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Jacqueline Seymour, Health Coach

Jacqueline Seymour

Health Coach

Reviewed By

 Dr. Frank Lipman sits on a chair, cross-legged, arm resting on the back of the chair, lightly touching his other hand that is resting on his thigh. He is wearing blue denim, a blue dress shirt and a navy textured blazer and black glasses. He is smiling, showing his front teeth looking off to the side.

Dr. Frank Lipman

Chief Medical Officer at THE WELL

Updated: 03/06/2024

Let’s delve into a topic that holds paramount importance in our lives—sleep. Beyond its role in rejuvenating the body and promoting overall well-being, sleep plays a crucial role in safeguarding our brains. Let’s explore the fascinating ways in which sleep protects the brain and ensures its optimal function.

Sleep Cleans Your Brain

Think of your brain like a busy city, where neurons are the residents and synapses are the communication pathways. Throughout the day, these neurons exchange signals, creating connections that store our memories and experiences. However, this activity produces waste, including harmful proteins that can impact our thinking if not cleared.

While we sleep, our brain’s clean-up crew, the glymphatic system, is called into action. This system flushes out waste products. Cerebrospinal fluid, a key player in this process, flows more efficiently during sleep, helping to remove harmful substances from your brain.

Sleep and Memory and Learning

Have you ever felt that a good night’s sleep enhances your ability to learn and remember information? There’s science behind that subjective experience. Sleep is a critical player in memory consolidation, the process by which short-term memories are transformed into long-term ones. During different stages of sleep, particularly the deep, slow-wave sleep and REM (rapid eye movement) sleep, the brain orchestrates the replay of daily experiences and consolidates learning.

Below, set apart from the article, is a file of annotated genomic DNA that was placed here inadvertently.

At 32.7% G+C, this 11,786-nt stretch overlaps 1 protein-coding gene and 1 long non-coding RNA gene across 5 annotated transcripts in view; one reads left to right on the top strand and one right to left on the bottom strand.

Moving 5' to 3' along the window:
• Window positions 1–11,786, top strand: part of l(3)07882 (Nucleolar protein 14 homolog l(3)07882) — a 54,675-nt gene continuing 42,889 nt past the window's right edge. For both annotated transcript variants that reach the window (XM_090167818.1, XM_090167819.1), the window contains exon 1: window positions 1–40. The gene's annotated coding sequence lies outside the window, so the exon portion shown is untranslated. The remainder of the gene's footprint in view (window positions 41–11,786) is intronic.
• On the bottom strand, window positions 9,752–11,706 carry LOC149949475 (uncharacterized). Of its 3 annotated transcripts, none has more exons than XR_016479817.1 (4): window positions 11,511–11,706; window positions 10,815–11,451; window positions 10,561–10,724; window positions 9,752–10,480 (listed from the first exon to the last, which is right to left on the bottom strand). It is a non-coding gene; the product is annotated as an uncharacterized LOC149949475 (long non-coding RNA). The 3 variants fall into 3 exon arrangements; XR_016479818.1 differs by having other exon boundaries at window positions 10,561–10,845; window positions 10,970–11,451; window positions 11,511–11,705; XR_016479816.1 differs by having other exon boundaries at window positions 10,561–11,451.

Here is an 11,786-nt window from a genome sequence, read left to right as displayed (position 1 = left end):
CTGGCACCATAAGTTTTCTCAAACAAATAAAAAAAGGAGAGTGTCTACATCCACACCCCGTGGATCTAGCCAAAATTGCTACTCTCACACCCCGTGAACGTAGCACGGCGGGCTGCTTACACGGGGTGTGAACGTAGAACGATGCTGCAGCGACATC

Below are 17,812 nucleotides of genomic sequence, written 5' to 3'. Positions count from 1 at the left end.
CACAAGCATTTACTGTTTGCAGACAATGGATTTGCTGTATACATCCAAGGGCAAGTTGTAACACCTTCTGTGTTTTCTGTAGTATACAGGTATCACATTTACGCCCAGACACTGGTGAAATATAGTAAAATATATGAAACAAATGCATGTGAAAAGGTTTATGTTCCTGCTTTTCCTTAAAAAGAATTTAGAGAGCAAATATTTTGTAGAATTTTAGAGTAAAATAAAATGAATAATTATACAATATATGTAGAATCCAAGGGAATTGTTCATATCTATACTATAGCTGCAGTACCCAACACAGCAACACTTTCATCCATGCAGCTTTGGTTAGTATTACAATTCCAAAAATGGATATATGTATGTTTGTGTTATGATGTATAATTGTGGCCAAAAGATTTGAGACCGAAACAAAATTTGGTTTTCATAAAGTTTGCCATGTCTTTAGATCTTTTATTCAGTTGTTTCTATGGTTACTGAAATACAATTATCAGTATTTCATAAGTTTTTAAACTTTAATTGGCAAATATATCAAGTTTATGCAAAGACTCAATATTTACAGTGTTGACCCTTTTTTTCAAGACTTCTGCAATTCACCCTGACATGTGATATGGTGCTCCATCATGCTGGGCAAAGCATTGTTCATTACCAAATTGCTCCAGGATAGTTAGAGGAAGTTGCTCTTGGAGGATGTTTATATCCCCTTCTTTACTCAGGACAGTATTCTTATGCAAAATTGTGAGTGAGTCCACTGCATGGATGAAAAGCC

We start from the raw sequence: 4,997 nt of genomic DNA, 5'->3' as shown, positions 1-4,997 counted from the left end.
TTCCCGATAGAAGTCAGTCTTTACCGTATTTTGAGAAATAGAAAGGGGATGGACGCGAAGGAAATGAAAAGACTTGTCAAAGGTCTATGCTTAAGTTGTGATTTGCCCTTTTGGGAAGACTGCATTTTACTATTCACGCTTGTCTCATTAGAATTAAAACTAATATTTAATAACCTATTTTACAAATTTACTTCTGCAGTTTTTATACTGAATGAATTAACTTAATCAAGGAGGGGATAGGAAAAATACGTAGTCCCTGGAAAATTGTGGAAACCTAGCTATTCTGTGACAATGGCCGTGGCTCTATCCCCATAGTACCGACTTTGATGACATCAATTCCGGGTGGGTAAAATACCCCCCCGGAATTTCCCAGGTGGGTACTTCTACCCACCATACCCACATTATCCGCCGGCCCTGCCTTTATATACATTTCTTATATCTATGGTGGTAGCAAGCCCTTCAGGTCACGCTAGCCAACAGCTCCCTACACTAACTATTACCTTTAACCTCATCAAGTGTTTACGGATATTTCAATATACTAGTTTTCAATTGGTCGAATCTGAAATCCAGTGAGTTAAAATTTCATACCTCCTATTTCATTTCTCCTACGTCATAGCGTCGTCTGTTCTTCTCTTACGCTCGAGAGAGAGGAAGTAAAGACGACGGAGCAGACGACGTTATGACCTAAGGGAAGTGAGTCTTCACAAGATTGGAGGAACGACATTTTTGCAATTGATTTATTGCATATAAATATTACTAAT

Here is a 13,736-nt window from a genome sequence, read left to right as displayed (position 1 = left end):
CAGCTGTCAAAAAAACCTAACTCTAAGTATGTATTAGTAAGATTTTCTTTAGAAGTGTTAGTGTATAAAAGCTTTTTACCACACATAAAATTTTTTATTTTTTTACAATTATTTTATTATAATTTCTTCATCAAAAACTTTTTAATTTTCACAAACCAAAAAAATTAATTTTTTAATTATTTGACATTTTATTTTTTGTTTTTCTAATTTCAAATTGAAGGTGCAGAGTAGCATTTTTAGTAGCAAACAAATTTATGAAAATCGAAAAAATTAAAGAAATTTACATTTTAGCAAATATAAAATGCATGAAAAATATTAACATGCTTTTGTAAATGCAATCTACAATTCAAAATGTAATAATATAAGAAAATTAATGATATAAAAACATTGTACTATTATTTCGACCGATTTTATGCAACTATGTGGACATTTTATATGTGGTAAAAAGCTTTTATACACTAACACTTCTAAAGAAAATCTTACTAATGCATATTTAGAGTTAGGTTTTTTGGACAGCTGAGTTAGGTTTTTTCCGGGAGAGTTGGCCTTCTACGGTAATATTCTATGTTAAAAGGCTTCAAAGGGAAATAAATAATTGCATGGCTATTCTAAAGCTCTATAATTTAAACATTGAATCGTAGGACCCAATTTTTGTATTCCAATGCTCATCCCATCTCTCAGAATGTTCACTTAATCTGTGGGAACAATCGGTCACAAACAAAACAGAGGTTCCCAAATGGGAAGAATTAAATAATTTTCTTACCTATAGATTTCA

Research suggests that sleep enhances the integration of new information into existing knowledge networks, allowing you a more comprehensive understanding of the material. 

Sleep and Emotional Regulation

A well-rested brain is better at handling emotions. Sleep is crucial for emotional control, affecting how we perceive, understand, and react to emotions. When we don’t get enough sleep, the part of the brain responsible for processing emotions, called the amygdala, becomes overly active, causing stronger emotional responses.

On the flip side, getting sufficient sleep strengthens connections between the amygdala and the prefrontal cortex, which is like the brain’s control center. This connection helps regulate emotional reactions, make good decisions, and stay resilient in the face of life’s challenges. In simple terms, sleep boosts emotional intelligence, making it easier for us to handle the ups and downs of daily life with calmness and composure.

Beyond making us feel refreshed, sleep acts as a guardian, constantly protecting our thinking, memory, and emotions. So, when you’re tempted to cut back on sleep for work or fun, remember you’re not just giving your body a break when you get enough sleep — you’re also giving your brain the care it requires to take good care of how you function in the world!

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